First-time anterior shoulder dislocation after snowboard accidents in amateur athletes
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Aim: The glenoid rim fractures, bony bankart lesions and/or tuberculum majus fractures that occurred due to snowboarding-related first-time shoulder dislocations may have differences specific to these athletes. Thus, we aimed to examine the characteristics of bone lesions in cases with snowboarding-related first-time shoulder dislocation.
Materials and Methods: The cases diagnosed with first-time shoulder dislocation and received a closed reduction in the emergency department between 2018 and 2020 were examined retrospectively. 18 patients with snowboarding-related dislocation, and 24 patients with first-time shoulder dislocation by a different injury mechanism other than winter sports injury mechanism were included in the study. Those with snowboarding-related injuries were classified as Group A and other cases were classified as Group B. Comparison was made between the two groups.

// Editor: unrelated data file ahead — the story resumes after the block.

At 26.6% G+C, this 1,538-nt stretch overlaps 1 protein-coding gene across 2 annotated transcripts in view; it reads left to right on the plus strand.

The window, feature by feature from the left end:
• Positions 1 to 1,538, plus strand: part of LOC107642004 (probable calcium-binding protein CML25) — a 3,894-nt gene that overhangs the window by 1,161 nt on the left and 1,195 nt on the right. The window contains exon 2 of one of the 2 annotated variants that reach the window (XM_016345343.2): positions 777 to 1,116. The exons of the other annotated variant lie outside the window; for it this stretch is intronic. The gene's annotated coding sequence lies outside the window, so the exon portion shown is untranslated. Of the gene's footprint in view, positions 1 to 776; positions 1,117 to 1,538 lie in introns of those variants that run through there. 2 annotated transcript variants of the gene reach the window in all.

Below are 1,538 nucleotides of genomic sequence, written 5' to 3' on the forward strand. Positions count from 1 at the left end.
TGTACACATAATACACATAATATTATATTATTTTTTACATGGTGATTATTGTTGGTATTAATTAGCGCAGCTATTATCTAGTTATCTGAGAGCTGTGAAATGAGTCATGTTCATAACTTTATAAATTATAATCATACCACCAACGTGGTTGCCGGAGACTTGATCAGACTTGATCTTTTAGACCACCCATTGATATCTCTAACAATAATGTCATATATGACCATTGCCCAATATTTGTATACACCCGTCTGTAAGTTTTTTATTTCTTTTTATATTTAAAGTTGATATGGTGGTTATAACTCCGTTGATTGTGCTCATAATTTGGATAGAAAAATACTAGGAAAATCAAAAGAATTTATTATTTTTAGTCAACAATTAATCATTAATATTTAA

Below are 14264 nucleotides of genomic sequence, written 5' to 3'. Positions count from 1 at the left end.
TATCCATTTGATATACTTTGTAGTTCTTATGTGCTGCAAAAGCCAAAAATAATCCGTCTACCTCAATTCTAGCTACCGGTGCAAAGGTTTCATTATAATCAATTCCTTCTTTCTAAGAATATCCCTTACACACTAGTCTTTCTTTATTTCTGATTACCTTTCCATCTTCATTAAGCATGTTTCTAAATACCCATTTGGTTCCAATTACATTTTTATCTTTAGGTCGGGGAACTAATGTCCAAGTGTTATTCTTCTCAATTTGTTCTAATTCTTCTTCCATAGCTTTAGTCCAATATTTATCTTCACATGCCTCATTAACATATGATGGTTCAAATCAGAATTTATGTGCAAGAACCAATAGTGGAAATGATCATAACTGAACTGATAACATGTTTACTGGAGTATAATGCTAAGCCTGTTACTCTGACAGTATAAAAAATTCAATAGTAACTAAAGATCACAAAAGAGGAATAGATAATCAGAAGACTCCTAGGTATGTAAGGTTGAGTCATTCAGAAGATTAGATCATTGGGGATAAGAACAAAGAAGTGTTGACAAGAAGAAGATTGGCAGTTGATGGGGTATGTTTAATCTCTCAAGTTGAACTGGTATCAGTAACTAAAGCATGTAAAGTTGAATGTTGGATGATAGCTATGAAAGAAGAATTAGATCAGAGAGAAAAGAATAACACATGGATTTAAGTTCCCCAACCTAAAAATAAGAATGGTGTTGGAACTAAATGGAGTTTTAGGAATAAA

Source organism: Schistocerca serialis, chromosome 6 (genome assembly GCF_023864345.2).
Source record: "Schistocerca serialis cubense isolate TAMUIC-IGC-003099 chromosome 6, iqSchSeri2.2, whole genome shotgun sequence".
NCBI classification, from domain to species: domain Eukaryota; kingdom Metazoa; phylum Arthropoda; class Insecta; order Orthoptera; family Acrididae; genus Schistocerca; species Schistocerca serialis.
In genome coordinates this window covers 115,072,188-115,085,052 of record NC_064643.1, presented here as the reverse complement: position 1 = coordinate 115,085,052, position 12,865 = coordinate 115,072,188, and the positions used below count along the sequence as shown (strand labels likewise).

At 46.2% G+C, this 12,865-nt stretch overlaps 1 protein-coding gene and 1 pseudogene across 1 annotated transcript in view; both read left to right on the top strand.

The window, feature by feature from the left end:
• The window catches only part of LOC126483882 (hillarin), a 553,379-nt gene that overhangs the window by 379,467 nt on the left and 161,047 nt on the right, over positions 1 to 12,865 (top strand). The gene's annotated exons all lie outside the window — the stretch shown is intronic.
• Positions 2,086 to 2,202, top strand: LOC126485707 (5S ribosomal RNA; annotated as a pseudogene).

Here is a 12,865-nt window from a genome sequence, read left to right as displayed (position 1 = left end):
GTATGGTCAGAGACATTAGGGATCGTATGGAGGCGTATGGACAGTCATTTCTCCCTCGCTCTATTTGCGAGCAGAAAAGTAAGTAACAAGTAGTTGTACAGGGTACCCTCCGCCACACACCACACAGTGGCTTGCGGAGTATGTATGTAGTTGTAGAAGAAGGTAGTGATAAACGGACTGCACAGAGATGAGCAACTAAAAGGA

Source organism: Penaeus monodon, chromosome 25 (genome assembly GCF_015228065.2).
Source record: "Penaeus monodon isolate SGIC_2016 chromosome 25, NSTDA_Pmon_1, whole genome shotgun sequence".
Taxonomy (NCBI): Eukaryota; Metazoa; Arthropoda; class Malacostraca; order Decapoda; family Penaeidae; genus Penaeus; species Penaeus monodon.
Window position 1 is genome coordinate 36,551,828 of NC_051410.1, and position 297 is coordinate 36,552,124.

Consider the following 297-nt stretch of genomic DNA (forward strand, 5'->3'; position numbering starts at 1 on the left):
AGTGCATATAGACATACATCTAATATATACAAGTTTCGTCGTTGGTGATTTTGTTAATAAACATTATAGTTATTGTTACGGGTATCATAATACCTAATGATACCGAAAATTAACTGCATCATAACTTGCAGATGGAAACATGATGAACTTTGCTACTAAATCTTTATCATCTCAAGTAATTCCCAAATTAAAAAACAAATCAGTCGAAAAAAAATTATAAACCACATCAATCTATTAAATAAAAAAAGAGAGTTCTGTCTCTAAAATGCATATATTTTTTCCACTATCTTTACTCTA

Results: The average age was 27.11 ± 6.14 years in Group A, and 26.17 ± 5.44 years in Group B (p:0.656). There were 12 men (M) and 6 women (W) in Group A, and 16 M and 8 W in the Group B (p:0.999). The two groups were similar in terms of Hill-Sachs lesion, tuberculum majus fracture, bony bankart lesion, and additional injury (p>0.05). In the snowboarders, a relationship was found between the injured side and the lead foot (p: 0.013). There was a significant difference between the injury mechanism and the presence of Hill-Sachs lesion in the snowboarders (p:0.033).
Conclusion: The characteristics of bone lesions in snowboarding-related first-time shoulder dislocations may be similar to that of shoulder dislocations occurred by different mechanisms. In snowboarding, the direction of sliding may put the shoulder at a higher risk of dislocation for a particular side. For these athletes, the injury mechanism may be a factor affecting the formation of Hill-Sachs lesion.
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